It was just three weeks ago that I became a member of the Deep Hollow Lodge, No. 111. That night, I was so mixed up about what happened, that I decided to go to the meeting tonight to see just how things are done there. I got through with the milking early, fed the hens, saw that the pigs were penned up, went to shave, and once again, put on my blue suit that Uncle Josh gave me for Confirmation. I cranked up old Henry and started out on the twenty-nine mile trip to the Lodge.

A little while after I got there, the men all came in, sat down on the benches and looked kind of quiet. Then a feller at the end of the room, sitting a bit higher than me, hit a hammer on something; said that everybody should watch how the’re clothed. I knew he meant me, so I fixed my tie and took off my rubbers. Seems he must be the boss of the outfit, cause he gave orders to a lot of men. There was a father and a son there who had something to do with it. I know one was the junior and the other was the senior. I can’t remember their first names, but I think the last name was Warden.

Then along comes a feller with a long stick in his hand. He shook hands with everybody, and then they would stand up and blow in his ear. When he got to me, I shook his hand and blew in his ear too, but he didn’t like it much. He called me Confusion. Then the feller, I think they call him Master, asked if anyone knew me, and they did, so that was all right. After that, an old man got up and said some nice prayers, and we all sang a song, which was pretty good. While we were still standing, everybody started moving their hands in different ways, so I did the same. Then along comes a feller, guess he belongs to the church, cause I heard him called ‘Deacon’. He lit some candles; can’t figure out why, cause it was plenty light in the room. Then the Master told someone to tell the feller outside that the lodge was open, but he didn’t seem to care, cause he didn’t come in anyway.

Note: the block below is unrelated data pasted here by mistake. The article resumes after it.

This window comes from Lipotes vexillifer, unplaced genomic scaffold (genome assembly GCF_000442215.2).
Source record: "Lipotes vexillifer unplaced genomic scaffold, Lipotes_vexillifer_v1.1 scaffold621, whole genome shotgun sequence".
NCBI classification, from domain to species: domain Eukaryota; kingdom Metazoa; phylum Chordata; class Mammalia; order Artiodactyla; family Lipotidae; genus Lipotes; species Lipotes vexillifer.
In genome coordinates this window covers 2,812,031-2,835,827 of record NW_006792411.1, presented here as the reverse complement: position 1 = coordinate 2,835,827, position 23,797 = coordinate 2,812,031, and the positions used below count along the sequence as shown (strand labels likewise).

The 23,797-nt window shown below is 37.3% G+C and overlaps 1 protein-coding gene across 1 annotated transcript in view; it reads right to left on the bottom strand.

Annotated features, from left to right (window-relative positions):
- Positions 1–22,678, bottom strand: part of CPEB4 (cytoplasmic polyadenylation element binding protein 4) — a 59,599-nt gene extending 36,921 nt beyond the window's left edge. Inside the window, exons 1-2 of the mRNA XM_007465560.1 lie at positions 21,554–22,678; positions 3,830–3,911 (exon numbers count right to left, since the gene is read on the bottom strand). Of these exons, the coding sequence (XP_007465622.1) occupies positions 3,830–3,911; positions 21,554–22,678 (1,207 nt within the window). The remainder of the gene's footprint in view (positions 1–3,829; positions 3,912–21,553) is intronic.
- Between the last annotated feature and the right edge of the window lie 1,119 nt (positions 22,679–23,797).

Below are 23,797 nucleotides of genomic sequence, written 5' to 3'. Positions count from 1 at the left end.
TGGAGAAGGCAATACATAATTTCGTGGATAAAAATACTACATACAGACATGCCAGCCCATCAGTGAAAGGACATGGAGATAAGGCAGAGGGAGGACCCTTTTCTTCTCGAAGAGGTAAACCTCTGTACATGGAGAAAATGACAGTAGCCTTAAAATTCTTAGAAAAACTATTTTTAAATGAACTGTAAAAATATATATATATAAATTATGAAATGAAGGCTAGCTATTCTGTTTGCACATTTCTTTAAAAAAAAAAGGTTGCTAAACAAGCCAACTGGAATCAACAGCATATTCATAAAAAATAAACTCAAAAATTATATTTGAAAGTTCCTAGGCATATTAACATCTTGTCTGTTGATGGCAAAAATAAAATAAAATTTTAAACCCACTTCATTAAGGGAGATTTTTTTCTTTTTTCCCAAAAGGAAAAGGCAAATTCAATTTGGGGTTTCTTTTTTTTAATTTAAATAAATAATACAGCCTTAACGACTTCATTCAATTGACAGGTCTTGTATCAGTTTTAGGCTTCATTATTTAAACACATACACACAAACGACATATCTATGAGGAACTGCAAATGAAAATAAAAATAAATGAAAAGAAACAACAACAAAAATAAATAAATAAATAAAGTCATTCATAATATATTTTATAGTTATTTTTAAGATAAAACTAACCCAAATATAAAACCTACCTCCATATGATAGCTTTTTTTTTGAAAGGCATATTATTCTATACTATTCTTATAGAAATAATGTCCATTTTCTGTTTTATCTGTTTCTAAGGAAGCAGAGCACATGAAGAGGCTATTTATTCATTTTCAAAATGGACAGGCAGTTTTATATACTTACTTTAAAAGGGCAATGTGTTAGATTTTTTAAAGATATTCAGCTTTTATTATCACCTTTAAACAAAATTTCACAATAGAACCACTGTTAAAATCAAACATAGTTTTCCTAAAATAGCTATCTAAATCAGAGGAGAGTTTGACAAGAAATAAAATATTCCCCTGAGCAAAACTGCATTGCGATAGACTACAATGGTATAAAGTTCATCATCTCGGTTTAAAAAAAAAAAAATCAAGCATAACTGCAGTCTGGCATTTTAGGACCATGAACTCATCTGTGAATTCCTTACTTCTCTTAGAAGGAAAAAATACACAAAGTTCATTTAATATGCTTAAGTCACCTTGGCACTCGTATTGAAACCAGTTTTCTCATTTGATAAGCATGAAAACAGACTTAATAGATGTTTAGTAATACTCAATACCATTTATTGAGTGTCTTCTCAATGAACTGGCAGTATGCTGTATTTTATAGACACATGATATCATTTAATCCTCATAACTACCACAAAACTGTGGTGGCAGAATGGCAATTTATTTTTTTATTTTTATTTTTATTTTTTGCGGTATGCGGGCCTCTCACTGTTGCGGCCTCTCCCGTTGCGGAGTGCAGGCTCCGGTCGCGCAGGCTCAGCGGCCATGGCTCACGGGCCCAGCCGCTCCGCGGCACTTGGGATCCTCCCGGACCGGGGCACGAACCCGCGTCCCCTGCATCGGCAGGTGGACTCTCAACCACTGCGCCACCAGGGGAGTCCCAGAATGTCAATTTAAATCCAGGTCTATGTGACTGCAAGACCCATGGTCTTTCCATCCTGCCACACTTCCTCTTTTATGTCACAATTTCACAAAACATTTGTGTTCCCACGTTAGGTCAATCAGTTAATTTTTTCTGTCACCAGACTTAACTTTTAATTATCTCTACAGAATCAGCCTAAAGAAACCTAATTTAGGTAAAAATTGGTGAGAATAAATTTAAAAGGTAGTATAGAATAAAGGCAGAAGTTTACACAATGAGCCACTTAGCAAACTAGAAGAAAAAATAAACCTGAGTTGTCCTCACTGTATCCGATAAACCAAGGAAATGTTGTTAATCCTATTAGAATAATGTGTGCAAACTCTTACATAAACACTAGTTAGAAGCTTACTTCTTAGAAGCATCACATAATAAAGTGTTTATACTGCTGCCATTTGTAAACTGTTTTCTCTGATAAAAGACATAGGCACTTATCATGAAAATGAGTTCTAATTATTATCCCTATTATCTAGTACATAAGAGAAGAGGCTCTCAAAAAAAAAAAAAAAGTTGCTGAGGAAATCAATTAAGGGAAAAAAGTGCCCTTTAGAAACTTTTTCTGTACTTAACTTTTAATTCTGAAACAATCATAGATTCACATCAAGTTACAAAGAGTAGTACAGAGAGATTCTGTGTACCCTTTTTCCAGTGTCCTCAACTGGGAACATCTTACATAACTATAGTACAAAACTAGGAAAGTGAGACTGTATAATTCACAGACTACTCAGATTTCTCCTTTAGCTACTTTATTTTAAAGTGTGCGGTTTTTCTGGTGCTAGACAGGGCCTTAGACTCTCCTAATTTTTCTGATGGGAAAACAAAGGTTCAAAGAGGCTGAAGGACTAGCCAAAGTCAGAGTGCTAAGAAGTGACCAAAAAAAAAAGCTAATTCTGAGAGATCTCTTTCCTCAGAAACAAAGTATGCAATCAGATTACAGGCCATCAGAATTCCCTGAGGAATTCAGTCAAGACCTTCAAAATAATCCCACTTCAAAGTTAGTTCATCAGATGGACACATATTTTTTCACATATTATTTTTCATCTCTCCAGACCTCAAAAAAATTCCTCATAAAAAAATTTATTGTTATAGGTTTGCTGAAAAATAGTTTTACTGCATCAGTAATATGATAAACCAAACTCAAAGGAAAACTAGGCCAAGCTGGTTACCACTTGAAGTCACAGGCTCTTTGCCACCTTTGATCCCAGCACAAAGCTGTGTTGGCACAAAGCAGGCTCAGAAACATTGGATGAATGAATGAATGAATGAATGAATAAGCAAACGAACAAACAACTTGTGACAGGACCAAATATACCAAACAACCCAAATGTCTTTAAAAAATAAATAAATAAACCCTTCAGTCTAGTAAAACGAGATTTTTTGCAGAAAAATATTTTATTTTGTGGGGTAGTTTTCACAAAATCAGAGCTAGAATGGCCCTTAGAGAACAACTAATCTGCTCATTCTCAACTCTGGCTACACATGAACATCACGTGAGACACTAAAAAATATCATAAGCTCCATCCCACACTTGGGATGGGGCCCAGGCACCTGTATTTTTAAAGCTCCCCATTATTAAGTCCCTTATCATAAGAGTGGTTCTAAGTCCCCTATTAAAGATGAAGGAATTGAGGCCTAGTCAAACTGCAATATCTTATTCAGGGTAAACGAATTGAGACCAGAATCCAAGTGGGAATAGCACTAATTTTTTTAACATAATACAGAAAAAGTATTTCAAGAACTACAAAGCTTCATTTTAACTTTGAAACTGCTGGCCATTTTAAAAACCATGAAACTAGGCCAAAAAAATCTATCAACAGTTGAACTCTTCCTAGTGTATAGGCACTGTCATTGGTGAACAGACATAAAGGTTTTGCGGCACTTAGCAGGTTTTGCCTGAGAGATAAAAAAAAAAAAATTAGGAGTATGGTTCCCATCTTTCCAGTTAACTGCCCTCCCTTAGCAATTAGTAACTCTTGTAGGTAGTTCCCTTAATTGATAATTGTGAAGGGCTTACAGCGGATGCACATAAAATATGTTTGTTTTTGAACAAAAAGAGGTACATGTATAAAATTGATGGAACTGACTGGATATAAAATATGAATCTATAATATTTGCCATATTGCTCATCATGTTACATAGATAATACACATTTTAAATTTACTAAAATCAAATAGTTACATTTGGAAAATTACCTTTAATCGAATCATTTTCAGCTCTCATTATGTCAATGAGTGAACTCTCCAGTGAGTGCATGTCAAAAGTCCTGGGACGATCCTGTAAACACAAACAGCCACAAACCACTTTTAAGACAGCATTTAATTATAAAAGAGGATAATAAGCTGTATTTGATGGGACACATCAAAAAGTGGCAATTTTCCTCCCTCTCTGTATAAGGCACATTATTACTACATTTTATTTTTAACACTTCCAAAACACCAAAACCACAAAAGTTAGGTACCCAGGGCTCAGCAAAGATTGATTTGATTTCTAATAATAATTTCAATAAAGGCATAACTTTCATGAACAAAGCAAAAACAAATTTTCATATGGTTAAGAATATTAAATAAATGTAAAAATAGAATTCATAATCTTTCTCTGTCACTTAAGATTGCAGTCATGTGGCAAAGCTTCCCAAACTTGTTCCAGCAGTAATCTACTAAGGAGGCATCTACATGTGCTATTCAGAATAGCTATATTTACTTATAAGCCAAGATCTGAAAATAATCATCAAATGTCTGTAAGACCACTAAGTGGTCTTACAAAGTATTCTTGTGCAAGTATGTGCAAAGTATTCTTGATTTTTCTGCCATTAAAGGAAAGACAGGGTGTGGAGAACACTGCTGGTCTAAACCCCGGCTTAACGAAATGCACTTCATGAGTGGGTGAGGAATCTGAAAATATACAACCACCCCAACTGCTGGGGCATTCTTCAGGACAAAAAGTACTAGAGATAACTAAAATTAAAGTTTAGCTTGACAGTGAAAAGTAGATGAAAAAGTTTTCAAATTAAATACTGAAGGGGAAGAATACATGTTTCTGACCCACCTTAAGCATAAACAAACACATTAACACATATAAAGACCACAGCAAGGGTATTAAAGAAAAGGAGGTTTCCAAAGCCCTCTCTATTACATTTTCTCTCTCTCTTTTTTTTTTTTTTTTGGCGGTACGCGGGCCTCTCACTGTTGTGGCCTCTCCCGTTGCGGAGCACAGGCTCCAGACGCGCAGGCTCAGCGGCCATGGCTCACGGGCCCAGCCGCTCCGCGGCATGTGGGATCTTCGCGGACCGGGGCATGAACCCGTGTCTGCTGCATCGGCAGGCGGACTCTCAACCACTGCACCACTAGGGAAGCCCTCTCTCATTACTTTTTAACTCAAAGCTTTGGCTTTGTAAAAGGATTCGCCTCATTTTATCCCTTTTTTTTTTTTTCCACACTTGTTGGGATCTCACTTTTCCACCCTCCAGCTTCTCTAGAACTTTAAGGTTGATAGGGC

Then the boss called the feller at the desk the Secretary and told him to do some reading. This was the first time I saw a real Secretary. I once read a story in a magazine where a married man ran away with his Secretary; couldn’t imagine who would run away with the old man and what for.

The Master got up and said the Lodge was open and that he was looking for business. Don’t think anybody gave him any, though a few of the men did some talking about sickness and other things. After a while, the Master told the son of the father that we was to have some refreshments; then the junior one hit his hammer and we stood up, and he told us also about getting some refreshments. I waited around a bit to see what we would get to eat and drink, but seems they plumb forgot about it all, cause I didn’t see anybody get anything, so I got my hat and coat and went home. Guess I won’t go anymore, cause everybody’s all mixed up, just like myself.